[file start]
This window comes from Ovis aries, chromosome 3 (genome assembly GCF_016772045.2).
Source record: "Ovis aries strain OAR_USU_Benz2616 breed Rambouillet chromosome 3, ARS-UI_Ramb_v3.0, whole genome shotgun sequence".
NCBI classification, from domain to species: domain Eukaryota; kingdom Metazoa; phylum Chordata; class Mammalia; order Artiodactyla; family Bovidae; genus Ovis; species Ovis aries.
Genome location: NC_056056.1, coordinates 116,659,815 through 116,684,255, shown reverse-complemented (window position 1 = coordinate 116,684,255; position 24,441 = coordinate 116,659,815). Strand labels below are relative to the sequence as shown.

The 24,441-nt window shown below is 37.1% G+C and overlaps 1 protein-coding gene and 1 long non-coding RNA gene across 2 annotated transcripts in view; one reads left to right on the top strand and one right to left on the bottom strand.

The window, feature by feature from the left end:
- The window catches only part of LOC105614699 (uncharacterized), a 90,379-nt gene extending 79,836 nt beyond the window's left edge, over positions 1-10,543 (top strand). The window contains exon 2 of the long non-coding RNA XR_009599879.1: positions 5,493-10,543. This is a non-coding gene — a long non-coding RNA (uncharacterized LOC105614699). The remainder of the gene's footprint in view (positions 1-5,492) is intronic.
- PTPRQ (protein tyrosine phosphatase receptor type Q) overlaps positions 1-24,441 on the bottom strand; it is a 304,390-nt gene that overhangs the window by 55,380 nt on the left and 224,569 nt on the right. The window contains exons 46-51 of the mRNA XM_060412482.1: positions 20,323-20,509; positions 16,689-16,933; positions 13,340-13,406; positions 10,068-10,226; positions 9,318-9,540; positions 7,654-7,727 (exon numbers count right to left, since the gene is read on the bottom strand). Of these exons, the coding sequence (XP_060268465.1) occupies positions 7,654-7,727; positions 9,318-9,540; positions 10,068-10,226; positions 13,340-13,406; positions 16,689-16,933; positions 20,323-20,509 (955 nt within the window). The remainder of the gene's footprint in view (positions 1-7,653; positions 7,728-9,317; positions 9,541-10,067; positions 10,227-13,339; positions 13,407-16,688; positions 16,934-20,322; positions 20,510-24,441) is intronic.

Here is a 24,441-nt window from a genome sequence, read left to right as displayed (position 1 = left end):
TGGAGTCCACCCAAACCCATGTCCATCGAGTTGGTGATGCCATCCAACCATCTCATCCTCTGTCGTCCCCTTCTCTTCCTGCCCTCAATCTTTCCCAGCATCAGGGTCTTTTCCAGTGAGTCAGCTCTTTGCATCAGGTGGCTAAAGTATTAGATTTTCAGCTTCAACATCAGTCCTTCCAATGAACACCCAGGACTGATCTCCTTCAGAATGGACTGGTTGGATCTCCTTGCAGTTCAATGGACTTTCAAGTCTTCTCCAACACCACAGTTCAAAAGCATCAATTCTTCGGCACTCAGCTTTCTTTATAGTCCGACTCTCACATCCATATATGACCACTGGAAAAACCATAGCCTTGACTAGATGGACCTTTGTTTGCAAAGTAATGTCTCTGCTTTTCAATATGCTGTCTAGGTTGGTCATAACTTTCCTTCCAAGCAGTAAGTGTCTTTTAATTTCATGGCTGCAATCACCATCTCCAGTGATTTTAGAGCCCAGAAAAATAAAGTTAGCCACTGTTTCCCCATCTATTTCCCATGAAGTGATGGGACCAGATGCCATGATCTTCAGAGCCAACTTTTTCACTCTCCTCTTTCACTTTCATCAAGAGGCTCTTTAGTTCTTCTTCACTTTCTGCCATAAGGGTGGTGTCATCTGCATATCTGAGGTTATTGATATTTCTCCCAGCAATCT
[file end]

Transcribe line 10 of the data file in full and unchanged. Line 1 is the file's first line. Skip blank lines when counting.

TGGAGTCCACCCAAACCCATGTCCATCGAGTTGGTGATGCCATCCAACCATCTCATCCTCTGTCGTCCCCTTCTCTTCCTGCCCTCAATCTTTCCCAGCATCAGGGTCTTTTCCAGTGAGTCAGCTCTTTGCATCAGGTGGCTAAAGTATTAGATTTTCAGCTTCAACATCAGTCCTTCCAATGAACACCCAGGACTGATCTCCTTCAGAATGGACTGGTTGGATCTCCTTGCAGTTCAATGGACTTTCAAGTCTTCTCCAACACCACAGTTCAAAAGCATCAATTCTTCGGCACTCAGCTTTCTTTATAGTCCGACTCTCACATCCATATATGACCACTGGAAAAACCATAGCCTTGACTAGATGGACCTTTGTTTGCAAAGTAATGTCTCTGCTTTTCAATATGCTGTCTAGGTTGGTCATAACTTTCCTTCCAAGCAGTAAGTGTCTTTTAATTTCATGGCTGCAATCACCATCTCCAGTGATTTTAGAGCCCAGAAAAATAAAGTTAGCCACTGTTTCCCCATCTATTTCCCATGAAGTGATGGGACCAGATGCCATGATCTTCAGAGCCAACTTTTTCACTCTCCTCTTTCACTTTCATCAAGAGGCTCTTTAGTTCTTCTTCACTTTCTGCCATAAGGGTGGTGTCATCTGCATATCTGAGGTTATTGATATTTCTCCCAGCAATCT